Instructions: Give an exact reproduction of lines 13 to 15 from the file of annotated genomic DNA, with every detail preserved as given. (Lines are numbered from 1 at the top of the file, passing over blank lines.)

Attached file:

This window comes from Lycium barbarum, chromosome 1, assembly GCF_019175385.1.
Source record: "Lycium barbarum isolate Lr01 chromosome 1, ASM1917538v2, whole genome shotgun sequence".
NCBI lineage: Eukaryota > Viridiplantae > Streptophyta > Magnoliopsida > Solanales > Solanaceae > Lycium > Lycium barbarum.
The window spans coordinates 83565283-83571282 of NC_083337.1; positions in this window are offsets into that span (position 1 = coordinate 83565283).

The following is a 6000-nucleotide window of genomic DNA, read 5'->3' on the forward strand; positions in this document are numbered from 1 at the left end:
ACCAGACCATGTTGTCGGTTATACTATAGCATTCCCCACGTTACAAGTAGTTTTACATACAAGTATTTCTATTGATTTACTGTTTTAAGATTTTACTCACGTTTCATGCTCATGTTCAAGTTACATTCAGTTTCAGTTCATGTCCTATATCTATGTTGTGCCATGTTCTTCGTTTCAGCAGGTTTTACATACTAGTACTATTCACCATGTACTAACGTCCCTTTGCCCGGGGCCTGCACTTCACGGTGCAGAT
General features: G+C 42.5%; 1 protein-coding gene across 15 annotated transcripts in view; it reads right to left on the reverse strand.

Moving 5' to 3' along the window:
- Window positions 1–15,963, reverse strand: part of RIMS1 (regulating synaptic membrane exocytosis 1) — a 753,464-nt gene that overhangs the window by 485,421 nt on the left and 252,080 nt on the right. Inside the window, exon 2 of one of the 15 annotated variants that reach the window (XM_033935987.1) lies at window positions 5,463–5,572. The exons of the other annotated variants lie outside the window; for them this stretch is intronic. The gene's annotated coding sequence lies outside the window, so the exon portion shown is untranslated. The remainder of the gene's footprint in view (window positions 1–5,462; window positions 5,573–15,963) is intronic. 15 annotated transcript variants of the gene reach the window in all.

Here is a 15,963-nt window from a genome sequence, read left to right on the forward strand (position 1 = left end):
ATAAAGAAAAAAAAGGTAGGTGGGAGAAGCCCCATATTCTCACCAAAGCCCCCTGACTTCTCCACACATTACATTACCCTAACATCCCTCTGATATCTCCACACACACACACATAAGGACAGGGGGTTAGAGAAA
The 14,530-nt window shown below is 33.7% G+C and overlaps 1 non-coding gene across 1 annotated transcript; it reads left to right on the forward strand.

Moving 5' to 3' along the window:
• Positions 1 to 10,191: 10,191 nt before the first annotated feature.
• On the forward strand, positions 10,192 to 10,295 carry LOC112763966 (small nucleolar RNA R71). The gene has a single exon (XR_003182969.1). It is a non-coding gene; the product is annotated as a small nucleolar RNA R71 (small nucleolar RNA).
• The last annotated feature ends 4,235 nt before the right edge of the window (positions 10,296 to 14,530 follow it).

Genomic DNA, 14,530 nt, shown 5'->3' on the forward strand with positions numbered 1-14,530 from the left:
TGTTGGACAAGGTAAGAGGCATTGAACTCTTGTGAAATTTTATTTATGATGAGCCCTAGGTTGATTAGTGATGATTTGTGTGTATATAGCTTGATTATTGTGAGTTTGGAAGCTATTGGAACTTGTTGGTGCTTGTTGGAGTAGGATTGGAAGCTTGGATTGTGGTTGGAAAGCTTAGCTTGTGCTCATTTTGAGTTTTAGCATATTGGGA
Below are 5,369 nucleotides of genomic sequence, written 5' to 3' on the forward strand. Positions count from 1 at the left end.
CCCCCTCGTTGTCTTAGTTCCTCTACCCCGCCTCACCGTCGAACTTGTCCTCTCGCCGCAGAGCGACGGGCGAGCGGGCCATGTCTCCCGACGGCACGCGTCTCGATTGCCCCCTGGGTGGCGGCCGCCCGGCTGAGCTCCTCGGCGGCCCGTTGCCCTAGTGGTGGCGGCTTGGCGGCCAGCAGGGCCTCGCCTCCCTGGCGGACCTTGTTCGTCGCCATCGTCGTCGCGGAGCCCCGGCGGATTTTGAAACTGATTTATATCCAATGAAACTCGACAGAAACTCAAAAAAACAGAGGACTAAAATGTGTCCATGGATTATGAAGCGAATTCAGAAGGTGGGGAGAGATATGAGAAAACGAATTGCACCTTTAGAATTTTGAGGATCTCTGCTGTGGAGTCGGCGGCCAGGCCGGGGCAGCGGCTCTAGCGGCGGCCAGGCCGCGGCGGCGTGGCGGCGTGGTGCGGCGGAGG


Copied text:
Moving 5' to 3' along the window:
• Positions 1 to 10,191: 10,191 nt before the first annotated feature.
• On the forward strand, positions 10,192 to 10,295 carry LOC112763966 (small nucleolar RNA R71). The gene has a single exon (XR_003182969.1). It is a non-coding gene; the product is annotated as a small nucleolar RNA R71 (small nucleolar RNA).